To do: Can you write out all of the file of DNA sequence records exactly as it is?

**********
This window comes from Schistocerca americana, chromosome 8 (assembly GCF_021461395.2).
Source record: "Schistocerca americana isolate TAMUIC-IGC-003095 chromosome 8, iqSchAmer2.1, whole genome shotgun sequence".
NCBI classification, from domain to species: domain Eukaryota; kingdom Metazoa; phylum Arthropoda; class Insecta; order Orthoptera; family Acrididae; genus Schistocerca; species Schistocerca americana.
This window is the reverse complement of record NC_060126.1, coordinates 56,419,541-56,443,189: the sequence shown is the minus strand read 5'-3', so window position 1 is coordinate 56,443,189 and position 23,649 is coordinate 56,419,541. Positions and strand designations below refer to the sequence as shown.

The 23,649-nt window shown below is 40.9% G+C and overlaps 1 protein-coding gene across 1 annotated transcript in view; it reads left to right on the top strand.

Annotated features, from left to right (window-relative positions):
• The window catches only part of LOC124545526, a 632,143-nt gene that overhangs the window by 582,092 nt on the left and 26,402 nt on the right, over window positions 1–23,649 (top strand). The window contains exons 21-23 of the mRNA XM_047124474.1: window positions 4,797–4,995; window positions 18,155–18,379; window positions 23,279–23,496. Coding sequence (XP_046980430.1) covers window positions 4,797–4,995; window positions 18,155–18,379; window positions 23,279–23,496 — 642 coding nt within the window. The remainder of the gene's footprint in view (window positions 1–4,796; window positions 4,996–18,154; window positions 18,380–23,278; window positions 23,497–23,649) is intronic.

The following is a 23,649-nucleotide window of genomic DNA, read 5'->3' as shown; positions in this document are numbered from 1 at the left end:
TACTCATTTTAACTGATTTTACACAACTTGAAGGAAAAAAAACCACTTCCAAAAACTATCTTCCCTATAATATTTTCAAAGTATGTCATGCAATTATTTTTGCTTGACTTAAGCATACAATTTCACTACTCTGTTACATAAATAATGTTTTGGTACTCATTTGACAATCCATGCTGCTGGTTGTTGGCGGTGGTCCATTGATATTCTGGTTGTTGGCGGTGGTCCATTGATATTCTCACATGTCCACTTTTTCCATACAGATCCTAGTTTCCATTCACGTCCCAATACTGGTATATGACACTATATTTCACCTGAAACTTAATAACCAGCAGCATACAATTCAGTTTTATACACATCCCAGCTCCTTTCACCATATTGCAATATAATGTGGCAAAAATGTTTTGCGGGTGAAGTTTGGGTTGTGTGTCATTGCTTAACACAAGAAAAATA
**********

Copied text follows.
This window comes from Schistocerca americana, chromosome 8 (assembly GCF_021461395.2).
Source record: "Schistocerca americana isolate TAMUIC-IGC-003095 chromosome 8, iqSchAmer2.1, whole genome shotgun sequence".
NCBI classification, from domain to species: domain Eukaryota; kingdom Metazoa; phylum Arthropoda; class Insecta; order Orthoptera; family Acrididae; genus Schistocerca; species Schistocerca americana.
This window is the reverse complement of record NC_060126.1, coordinates 56,419,541-56,443,189: the sequence shown is the minus strand read 5'-3', so window position 1 is coordinate 56,443,189 and position 23,649 is coordinate 56,419,541. Positions and strand designations below refer to the sequence as shown.

The 23,649-nt window shown below is 40.9% G+C and overlaps 1 protein-coding gene across 1 annotated transcript in view; it reads left to right on the top strand.

Annotated features, from left to right (window-relative positions):
• The window catches only part of LOC124545526, a 632,143-nt gene that overhangs the window by 582,092 nt on the left and 26,402 nt on the right, over window positions 1–23,649 (top strand). The window contains exons 21-23 of the mRNA XM_047124474.1: window positions 4,797–4,995; window positions 18,155–18,379; window positions 23,279–23,496. Coding sequence (XP_046980430.1) covers window positions 4,797–4,995; window positions 18,155–18,379; window positions 23,279–23,496 — 642 coding nt within the window. The remainder of the gene's footprint in view (window positions 1–4,796; window positions 4,996–18,154; window positions 18,380–23,278; window positions 23,497–23,649) is intronic.

The following is a 23,649-nucleotide window of genomic DNA, read 5'->3' as shown; positions in this document are numbered from 1 at the left end:
TACTCATTTTAACTGATTTTACACAACTTGAAGGAAAAAAAACCACTTCCAAAAACTATCTTCCCTATAATATTTTCAAAGTATGTCATGCAATTATTTTTGCTTGACTTAAGCATACAATTTCACTACTCTGTTACATAAATAATGTTTTGGTACTCATTTGACAATCCATGCTGCTGGTTGTTGGCGGTGGTCCATTGATATTCTGGTTGTTGGCGGTGGTCCATTGATATTCTCACATGTCCACTTTTTCCATACAGATCCTAGTTTCCATTCACGTCCCAATACTGGTATATGACACTATATTTCACCTGAAACTTAATAACCAGCAGCATACAATTCAGTTTTATACACATCCCAGCTCCTTTCACCATATTGCAATATAATGTGGCAAAAATGTTTTGCGGGTGAAGTTTGGGTTGTGTGTCATTGCTTAACACAAGAAAAATA